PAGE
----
Governor Jodi Rell did her best to leave her mark as she enters her final months as the state’s chief executive by wielding a veto pen that struck a comprehensive electric rate reform bill as well as a bill that would have helped small business. Proponents of these bills, as expected, cried foul.
The bill was designed to achieve a 15 % drop in electricity rates, set goals for expanding solar powers, reorganize the Department of Public Utility Control (DPUC) and impose new regulations on retailers.
“The legislation, as well-intentioned as it is, would likely result in higher utility bills for consumers and, at time when taxpayers simply cannot afford bigger government, creates another state bureaucracy,” Rell said in a press release.
The goal of reducing electricity rates by 15 % is an “unproven” claim, Rell said. “The bill does not specify how the reduction is to be achieved or which component of the rates will be reduced.” But critics point out that Rell often supports targeted and “unproven” savings such as the floated idea of selling Bradley Airport.
Rell apparently also objected to what she saw as a lack of input by the parties concerned—including the Republicans. This is the same governor who did a budget deal with legislative majority Democrats without the participation of Republicans.
Not surprisingly, the two Democrats running for governor criticized the governor’s veto.
Former Stamford Mayor Dan Malloy, the party’s endorsed candidate for governor, told the New Haven Register Rell’s veto was “a mistake, plain and simple…The rates paid by Connecticut industries are nearly double the national average,” he said.
Ned Lamont, gearing up for a primary against Malloy, said the bill is not just about electric rates. “This was more than an energy bill, it was a jobs bill…The Governor’s decision to veto it was shortsighted, and it comes shortly after her gimmick-laden budget raided the Connecticut energy conservation fund. In less than a month, our Governor has twice thwarted Connecticut’s ability to compete in the fast-growing green energy economy.” As mentioned above, Gov. Rell struck the budget deal with majority Democrats in the legislature.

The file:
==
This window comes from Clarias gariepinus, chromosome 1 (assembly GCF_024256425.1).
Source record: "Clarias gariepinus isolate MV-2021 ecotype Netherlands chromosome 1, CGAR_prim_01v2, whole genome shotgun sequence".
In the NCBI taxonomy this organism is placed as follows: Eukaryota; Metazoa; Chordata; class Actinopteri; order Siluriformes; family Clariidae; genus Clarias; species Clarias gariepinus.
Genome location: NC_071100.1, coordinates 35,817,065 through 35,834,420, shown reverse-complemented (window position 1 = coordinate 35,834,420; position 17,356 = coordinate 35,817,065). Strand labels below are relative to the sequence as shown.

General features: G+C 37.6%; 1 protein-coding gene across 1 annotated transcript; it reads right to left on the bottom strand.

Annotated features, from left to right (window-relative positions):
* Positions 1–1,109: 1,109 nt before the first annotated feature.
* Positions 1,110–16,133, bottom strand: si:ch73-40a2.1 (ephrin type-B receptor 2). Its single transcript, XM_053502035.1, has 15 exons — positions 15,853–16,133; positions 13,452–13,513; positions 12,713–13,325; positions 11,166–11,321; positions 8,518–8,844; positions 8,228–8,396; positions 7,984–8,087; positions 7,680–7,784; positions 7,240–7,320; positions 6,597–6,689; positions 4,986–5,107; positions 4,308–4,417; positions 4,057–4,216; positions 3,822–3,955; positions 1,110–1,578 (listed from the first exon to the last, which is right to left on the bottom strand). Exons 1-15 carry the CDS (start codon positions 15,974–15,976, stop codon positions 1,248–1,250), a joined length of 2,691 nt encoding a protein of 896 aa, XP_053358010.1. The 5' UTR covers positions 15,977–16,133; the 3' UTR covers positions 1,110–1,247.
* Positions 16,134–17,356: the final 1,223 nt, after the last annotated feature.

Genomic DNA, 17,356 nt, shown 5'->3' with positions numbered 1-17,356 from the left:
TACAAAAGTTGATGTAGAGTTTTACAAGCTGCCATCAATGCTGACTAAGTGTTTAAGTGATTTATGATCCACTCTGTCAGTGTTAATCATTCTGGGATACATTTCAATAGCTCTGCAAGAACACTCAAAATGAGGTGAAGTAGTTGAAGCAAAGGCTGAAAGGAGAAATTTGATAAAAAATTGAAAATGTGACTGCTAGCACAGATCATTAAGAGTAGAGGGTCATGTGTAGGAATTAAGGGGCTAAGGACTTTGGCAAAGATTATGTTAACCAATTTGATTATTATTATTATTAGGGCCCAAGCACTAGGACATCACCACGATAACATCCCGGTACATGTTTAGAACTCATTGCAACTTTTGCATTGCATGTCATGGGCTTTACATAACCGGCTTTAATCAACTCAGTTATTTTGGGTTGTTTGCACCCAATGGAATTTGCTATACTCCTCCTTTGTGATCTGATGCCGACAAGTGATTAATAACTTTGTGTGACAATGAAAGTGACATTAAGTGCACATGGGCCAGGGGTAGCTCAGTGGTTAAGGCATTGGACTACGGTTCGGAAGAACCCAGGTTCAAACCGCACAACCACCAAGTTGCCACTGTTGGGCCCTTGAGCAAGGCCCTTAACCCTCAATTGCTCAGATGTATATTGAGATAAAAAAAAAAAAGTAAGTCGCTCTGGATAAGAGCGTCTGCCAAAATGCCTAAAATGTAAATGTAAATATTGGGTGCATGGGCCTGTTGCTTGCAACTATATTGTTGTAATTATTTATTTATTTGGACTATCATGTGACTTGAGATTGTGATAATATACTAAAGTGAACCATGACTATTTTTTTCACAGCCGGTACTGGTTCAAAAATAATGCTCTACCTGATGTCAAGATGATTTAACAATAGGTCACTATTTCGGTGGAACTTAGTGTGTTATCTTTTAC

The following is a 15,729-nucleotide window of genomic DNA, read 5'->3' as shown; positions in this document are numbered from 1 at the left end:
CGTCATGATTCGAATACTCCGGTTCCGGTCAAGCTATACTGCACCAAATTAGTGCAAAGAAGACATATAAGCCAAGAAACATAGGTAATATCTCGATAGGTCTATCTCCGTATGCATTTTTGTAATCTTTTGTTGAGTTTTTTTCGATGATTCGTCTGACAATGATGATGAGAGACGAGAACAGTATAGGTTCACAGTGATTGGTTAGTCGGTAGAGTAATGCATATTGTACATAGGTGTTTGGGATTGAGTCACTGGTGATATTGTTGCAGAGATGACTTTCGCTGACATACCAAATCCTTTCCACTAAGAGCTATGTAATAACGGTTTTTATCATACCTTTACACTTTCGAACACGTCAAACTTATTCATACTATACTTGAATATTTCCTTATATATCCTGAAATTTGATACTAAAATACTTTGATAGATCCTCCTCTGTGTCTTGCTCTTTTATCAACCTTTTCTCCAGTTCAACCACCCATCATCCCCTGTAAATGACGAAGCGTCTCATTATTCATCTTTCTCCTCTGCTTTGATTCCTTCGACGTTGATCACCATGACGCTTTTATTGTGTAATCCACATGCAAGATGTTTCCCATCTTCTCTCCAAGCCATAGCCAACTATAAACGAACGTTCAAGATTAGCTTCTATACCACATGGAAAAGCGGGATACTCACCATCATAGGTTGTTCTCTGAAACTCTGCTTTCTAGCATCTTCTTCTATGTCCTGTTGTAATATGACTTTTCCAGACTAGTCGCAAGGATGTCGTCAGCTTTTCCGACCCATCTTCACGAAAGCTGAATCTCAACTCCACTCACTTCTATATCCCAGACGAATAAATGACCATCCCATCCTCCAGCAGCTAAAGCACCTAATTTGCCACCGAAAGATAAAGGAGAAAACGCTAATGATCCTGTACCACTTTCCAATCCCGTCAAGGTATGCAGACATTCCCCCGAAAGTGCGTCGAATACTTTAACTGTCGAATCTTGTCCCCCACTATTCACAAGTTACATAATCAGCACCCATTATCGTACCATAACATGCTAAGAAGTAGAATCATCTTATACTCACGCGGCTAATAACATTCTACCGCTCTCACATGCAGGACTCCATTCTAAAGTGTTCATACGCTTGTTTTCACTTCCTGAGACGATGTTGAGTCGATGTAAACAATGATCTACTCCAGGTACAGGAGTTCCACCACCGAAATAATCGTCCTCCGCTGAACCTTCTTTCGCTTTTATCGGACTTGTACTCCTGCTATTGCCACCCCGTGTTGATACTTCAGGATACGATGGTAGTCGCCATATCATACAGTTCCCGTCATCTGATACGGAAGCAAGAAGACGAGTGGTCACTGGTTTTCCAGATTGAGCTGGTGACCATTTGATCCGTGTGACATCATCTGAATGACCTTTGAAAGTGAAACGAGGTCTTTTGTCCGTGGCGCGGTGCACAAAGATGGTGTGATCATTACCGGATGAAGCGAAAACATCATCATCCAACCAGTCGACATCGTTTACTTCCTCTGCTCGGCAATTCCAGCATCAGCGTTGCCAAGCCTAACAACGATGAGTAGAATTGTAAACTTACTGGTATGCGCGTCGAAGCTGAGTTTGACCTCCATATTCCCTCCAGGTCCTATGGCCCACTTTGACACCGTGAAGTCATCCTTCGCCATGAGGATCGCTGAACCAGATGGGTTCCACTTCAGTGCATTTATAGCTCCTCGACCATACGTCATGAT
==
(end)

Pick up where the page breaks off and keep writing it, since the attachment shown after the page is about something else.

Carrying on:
Earlier, Rell vetoed a bill designed to help 46,000 small businesses in the state by eliminating the business entity tax. The bill, spearheaded impressively by Senate President Don Williams, would have suspended the tax for two years for businesses with at least one employee and a net income of less than $50,000. “Small businesses account for the vast majority of new jobs in Connecticut and this initiative would have offered help where it is needed most,” Williams said.
The break for small business would have been paid for with a tax on the ridiculous bonuses received by executives of corporations receiving Troubled Asset Relief Program, or TARP money, from the government. “Our plan to compensate for the tax cut by implementing a temporary surcharge on large Wall Street bank bonuses was fair and legally sound. Unfortunately, Republicans have been determined to protect these Wall Street bonuses — their legal argument is simply a smoke screen,” Williams said.
The governor said the bill would have created an instant budget deficit she could not go along with. She also questioned the legality of taxing one particular group of people. Is this fiscal responsibility or once again protecting the wealthy?
Coming off a very impressive weekend as CT-N’s elections coordinator running the fine cable coverage of the two conventions, well-known TV and radio personality Diane Smith has won yet another Emmy. “Living Modern in Connecticut” has been honored with a Boston/New England Emmy award in the category of Historical/Cultural Program.
In the half-hour documentary, host and producer Diane Smith tells the story of notable buildings, erected in the middle of the Twentieth Century. They range from the Glass House in New Canaan, to the Phoenix Companies’ “boat building” in Hartford, to a hockey rink shaped like a whale in New Haven, and a “floating tower” on Long Wharf.
Smith, a past Emmy Award winner and a Hanging Shad favorite, has been on the air in Connecticut since 1982. For ten years, she produced and hosted “Positively Connecticut” on CPTV as well as the “Pos Conn” segment on CPTV’s “All Things Connecticut” magazine series. Her fifth book Seasons of Connecticut will be published in June.